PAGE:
The Asian Citrus Psyllid (that nasty looking thing pictured above) has already wrecked Florida's citrus industry, and California could be next. The California Citrus Research Board is asking the public to be on the lookout for this tiny bug which feeds on citrus leaves and stems.

The bug itself is just about one-eighth-inch long, but are carriers of a bacterial disease called Huanglongbing. Once infected, citrus trees risk discoloration of leaves or will die altogether. The Asian Citrus Psyllid has been detected in southern California and Texas, and could just be a matter of time before they reach central and northern California's citrus country.

So, what to look for?

"The psyllid looks like a tiny kind of black thorn, and usually found on the underside of leaves," said Ted Batkin, president of the California Citrus Research Board. "The pest likes to feed at a 45 degree angle. So if you turn a leaf over and see all these black spots that look like thorns, call your county agricultural commissioner."

Batkin estimates that Florida's lost 20 percent of its citrus acreage since the pest was detected. California contains some 300,000 acres of commercial citrus groves, and a citrus industry worth $1.1 billion. The pest has a tendency to infest urban areas before reaching farm country, and so far 100 acres in southern California have been treated for Asian Citrus Psyllid.

"This is a business threat as well as a homeowner's threat," said Batkin. "What we're trying to do is get ahead of those invasions as they move north."

For more information:

May 20, 2010
Learn more about "EatingRightWhenTheBudget'sTight"


Talk to Gopal Kapur of Roseville (pictured above) and you'll hear him preach about healthy meal plans that promote social and environmental awareness - while keeping it tasty at the same time. I wrote a profile of Kapur and his "Family Green Survival" food program, an approach to eating that combined raw and natural foods and occasional days of "survival eating" (consuming between 800 to 1,000 calories, which reflects the intake of poor people around the world). Kapur's recently kicked off a new program called "EatingRightWhenTheBudget'sTight," which provides daily menus and recipes that amount to about $6 a day. Here's a sample:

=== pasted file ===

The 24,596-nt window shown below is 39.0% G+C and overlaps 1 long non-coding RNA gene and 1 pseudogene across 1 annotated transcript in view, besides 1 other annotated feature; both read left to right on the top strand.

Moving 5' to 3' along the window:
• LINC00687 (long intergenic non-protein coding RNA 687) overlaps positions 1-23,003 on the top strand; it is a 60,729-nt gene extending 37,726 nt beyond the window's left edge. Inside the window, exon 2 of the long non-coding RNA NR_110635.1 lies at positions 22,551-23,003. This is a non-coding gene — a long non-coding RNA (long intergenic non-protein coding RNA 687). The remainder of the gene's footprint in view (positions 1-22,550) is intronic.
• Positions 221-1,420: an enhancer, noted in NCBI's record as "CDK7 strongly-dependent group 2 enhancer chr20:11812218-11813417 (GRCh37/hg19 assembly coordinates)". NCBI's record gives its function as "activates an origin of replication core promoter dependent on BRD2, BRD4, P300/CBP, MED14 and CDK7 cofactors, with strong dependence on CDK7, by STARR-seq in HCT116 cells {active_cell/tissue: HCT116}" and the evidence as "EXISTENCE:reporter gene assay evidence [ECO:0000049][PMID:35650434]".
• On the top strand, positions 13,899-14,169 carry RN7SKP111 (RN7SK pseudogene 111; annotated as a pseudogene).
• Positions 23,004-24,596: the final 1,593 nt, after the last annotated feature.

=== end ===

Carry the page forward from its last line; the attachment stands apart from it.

French Toast, Fruit Syrup ($.75)
1% Milk, 1 Cup ($.18)
Orange Juice, 1 Cup ($.25)


Tuna Sandwich ($.90)
1 Banana ($.30)


Vegetables, Beans, and Chicken Soup ($1.05)
Beef & Vegetables Stir Fry ($1.52)
Noodles With Peanut Butter ($.26)
1 Orange ($.30)
Walnut Truffles ($.40)

Total: $5.91

Kapur's concocted more recipes for eating on $6 a day. To download them and learn about his other suggested food programs, visit (Free membership required for recipe downloads).

May 19, 2010
Chipotle menu boasts more locally-grown produce

As if we needed another reason to enjoy Chipotle's addicting burritos, the restaurant chain is now increasing its commitment to locally source its produce.

Though it started serving produce from local farms two years ago, it's now working with about 50 local, family-owned farms to provide lettuce, green bell peppers, jalapenos, oregano, tomatoes and red onions.

For Chipotle outlets here in Northern California, sources include Abbate Farms in Merced, Bee Sweet in Fowler, Kenter Canyon Farms in Sun Valley and Taylor Farms in Salinas and Tracy, according to a Chipotle spokesperson.

While not exactly hitting locavore standards in all cases, Chipotle's produce does have less mileage than the other fruits and vegetables eaten in the U.S., which on average, travel about 1,500 miles from farm to table.